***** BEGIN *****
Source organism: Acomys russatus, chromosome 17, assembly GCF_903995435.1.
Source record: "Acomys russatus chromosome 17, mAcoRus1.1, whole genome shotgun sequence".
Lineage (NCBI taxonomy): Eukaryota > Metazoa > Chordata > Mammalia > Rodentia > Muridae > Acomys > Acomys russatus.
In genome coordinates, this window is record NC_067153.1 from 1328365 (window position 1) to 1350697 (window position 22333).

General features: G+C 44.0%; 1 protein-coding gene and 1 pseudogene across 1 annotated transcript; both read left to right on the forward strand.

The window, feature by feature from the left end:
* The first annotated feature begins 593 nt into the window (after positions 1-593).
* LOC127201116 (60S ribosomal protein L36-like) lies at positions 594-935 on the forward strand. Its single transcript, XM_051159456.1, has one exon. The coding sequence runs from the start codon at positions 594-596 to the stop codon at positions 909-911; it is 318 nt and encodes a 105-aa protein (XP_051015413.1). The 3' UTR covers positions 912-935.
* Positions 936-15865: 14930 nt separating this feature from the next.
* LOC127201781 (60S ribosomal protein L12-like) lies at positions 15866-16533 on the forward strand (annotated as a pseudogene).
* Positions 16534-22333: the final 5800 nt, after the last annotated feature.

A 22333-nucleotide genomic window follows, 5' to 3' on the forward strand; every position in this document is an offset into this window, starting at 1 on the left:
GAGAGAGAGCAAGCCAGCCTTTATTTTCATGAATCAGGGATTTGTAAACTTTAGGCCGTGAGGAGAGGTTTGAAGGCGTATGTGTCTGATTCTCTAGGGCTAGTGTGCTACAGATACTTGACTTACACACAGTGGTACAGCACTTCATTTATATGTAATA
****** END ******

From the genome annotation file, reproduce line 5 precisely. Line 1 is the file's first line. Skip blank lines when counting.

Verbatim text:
General features: G+C 44.0%; 1 protein-coding gene and 1 pseudogene across 1 annotated transcript; both read left to right on the forward strand.